Study Finds Debt Consolidation Offers Opportunity to ID, Support Problem Gambling

A study out of Finland has identified an opportunity to identify problem gambling and offer addiction support during the debt consolidation process. Unlike previous studies on the topic, it used direct data from people applying to consolidate their debts, rather than less reliable self-reported data. The study found that over half of those seeking to consolidate their debts had made a gambling transaction through their bank in the past year. Moreover, the highest-spending 5% of the debtors accounted for almost half of those transactions.

The study, Gambling among indebted individuals: an analysis of bank transaction data, by the University of Helsinki’s Centre for Research on Addition, Control, and Governance (CEAGC) found gambling and indebtedness are strongly linked, particularly among those with unsecured debt. Finnish credit counseling and consolidation service Solidate provided the researchers with data from client records collected between 2018 and 2021.

However, where previous research has focused on debt incurred by those who gamble, this study used bank data to hone in on the gambling activities of individuals seeking financial help.

According to the researchers, the results show there is a need to do more.

From the report:

Debt counselling services routinely encounter gambling-related harms and need to be equipped to manage these issues.

The Finnish Ministry of Social Affairs and Health, an Academy of Finland grant, and the University of Helsinki Faculty of Social Sciences funded the study.

Problem Gambling Long Associated with Debt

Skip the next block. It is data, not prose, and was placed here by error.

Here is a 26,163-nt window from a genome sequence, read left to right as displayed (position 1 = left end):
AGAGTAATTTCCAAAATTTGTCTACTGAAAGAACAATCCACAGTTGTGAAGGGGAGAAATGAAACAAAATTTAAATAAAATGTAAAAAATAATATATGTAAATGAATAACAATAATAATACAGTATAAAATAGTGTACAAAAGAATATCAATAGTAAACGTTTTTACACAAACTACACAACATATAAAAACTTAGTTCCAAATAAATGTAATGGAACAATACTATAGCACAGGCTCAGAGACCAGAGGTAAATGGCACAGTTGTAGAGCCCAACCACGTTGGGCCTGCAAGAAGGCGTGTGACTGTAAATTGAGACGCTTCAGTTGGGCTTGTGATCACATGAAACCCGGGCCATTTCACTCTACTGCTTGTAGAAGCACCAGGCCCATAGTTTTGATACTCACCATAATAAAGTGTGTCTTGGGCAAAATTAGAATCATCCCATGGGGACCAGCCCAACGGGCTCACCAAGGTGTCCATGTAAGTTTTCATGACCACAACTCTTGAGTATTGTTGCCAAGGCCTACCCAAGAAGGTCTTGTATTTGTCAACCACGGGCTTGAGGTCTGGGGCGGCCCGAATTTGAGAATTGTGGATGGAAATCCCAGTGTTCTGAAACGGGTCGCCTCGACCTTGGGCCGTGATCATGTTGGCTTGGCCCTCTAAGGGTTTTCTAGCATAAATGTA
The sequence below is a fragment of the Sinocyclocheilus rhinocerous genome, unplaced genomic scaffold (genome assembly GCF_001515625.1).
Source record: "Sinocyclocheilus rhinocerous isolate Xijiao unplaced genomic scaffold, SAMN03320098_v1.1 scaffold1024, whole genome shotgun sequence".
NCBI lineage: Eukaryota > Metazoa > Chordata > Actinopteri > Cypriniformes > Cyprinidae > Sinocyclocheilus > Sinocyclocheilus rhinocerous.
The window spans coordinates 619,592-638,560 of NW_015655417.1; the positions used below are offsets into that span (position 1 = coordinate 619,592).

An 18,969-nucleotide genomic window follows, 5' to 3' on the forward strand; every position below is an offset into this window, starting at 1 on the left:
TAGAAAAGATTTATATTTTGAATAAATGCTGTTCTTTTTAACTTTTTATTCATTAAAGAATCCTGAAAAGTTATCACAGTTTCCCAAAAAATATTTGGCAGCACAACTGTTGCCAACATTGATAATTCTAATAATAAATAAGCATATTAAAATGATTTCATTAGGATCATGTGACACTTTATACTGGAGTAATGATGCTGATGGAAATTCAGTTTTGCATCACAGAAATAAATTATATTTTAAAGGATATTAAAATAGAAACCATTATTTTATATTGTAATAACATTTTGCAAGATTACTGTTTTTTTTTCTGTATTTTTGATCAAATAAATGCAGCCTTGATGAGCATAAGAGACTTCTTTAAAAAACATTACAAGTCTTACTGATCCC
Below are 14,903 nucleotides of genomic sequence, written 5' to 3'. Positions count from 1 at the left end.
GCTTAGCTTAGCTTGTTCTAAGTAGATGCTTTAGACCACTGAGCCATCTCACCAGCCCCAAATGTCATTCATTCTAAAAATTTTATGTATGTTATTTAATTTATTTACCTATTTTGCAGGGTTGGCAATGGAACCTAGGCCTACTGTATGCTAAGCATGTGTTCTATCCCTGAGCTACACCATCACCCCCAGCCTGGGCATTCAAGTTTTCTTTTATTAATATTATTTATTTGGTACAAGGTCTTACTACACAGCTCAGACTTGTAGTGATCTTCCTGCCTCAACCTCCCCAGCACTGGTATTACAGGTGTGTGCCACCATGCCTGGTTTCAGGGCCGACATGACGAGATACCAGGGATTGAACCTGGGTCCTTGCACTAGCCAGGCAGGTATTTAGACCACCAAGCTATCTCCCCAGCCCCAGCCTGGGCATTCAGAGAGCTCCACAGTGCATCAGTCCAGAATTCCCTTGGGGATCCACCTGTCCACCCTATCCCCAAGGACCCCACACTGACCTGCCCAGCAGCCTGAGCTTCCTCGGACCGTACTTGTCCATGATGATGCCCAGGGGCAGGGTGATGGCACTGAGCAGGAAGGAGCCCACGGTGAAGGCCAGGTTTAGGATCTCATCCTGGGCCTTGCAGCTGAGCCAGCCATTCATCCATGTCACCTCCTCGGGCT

According to the study, financial issues, particularly debt, are among the most dire consequences for individuals who gamble.

Here, researchers define gambling-related debt as debt attributed to situations where people borrow money to finance their gambling. It also covers instances where losses create other forms of debt, like leaving bills unpaid, overdrawing accounts, or being in arrears on loans.

Other studies have likewise linked gambling with various forms of debt, particularly the high use of instant loans and personal credit.

Additionally, borrowing money to finance gambling is a measure in various problem gambling assessment tools. Unsurprisingly, pathological gambling and high debt are commonly associated, and more debt correlates with more severe gambling issues.

Secured debt refers to debts where the loan is backed by other assets as collateral, as in a mortgage or a car loan.

Unsecured loans, or instant loans, lack such guarantees. To compensate for the higher risk, lenders charge higher interest rates on such loans. Payday loans are a typical example of unsecured borrowing and can lead to debt spirals.

Almost 40% of Finnish Gambling Occurs Offshore

Upon registering with Solidate, clients provide access to their last 12 months of bank transactions and details of accumulated credit. Solidate then uses that data to determine eligibility for debt consolidation. Consolidation is not an option if heavy gambling or previous consolidation attempts are detected.

Notably, Finland, which currently operates a national gambling monopoly, has high national gambling participation rates. According to a 2019 Finnish population report, 78.4% of the Finns gambled in the previous year, but most played lotteries.

However, government-regulated gambling only accounted for an estimated 59% of Finland’s online market in 2021. That leaves over 40% of online play happening on unlicensed, offshore gambling sites. This is likely why the government has committed to transitioning away from the monopoly by 2026.

At the same time, unsecured loans are easily accessible in the country. Fortunately, regulation means lenders must abide by interest rate caps. During the pandemic, government policy lowered the cap to 10%. ‘Post-pandemic,’ Finland reset the limit to 20%.

Still, data from Finnish support services show that gambling with instant loans is the harm most noted by people seeking help. Debt is also the reason most gamblers decide to reach out.

Debt Consolidation Occupies Vital Frontline Position

Results of this study show gambling in Finland is widespread among the indebted. In total, 55.8% of the sample had gambling-related banking transactions the previous year.